If you’re using a VPN and check your internet speeds using a speed test, you may notice that your ping is higher than when you’re disconnected from the VPN. This is especially noticeable when connected to VPN servers on different continents.
Ping is a measure of the transmission time between you and the endpoint, in this case, a speed test server. Ping is measured in ms (milliseconds) with a low ping being ideal. Having a relatively high ping of just one or two hundred milliseconds can make it more difficult to communicate smoothly over a voice or video call and can make online games unplayable.
Ping is primarily affected by the distance your internet traffic needs to travel, specifically the route it needs to take to get there. A VPN increases your ping because it adds extra steps to your internet traffic reaching its destination, making it longer and more complicated. This difference is less noticeable when connecting to a VPN server either near your location or near the location of the server you connect to. This is why it is recommended that you use a local VPN server unless you need to be connected to a specific location, it only adds a small amount of extra difference to any of your web traffic. Conversely using a VPN server halfway around to world to connect to a local web server adds a significant amount of extra distance and travel time to your internet traffic, resulting in you having a higher ping.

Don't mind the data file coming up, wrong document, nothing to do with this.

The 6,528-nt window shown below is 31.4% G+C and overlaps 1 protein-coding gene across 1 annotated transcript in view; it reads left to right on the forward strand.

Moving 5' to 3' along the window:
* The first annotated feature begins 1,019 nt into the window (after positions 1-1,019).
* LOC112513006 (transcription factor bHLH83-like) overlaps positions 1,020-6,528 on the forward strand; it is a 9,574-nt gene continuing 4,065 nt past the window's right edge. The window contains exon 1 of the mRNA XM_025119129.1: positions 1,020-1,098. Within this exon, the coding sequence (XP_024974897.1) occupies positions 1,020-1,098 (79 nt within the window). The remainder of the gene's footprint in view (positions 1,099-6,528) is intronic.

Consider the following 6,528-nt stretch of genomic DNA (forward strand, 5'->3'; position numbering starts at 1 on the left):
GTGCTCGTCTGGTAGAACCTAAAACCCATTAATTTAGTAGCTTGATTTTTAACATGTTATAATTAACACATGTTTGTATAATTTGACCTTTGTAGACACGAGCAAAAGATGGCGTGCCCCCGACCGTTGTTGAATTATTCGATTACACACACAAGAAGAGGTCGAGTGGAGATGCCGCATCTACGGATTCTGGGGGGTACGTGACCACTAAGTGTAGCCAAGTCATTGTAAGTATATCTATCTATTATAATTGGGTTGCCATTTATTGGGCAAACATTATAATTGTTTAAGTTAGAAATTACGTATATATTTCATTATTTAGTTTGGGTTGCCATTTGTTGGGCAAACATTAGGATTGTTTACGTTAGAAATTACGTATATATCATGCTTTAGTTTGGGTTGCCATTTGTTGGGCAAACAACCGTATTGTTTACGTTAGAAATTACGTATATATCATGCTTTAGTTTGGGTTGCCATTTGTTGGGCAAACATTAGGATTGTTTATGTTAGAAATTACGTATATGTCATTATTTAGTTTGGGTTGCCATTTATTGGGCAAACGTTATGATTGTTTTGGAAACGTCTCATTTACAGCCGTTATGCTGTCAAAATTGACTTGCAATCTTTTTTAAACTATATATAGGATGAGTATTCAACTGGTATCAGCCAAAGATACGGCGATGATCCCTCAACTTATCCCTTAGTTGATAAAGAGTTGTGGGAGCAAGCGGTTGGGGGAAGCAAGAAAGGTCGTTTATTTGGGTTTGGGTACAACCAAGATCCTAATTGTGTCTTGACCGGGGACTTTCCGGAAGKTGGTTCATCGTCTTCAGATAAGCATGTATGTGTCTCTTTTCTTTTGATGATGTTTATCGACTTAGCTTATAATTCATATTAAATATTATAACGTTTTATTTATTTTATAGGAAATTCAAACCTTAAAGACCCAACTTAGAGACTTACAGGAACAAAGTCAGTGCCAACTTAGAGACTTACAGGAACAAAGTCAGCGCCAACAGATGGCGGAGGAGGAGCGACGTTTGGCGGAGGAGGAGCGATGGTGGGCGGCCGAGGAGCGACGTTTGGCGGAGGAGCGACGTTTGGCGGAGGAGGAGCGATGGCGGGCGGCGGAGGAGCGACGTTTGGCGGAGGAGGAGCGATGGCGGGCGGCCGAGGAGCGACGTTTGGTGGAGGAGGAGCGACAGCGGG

In some rare situations, it may be possible for a VPN to actually reduce your ping, but this will generally only affect your connection to a specific site or region rather than your connection to the entire internet. This can be caused by routing differences that can occasionally make the route through your VPN more efficient than directly connecting to the website.
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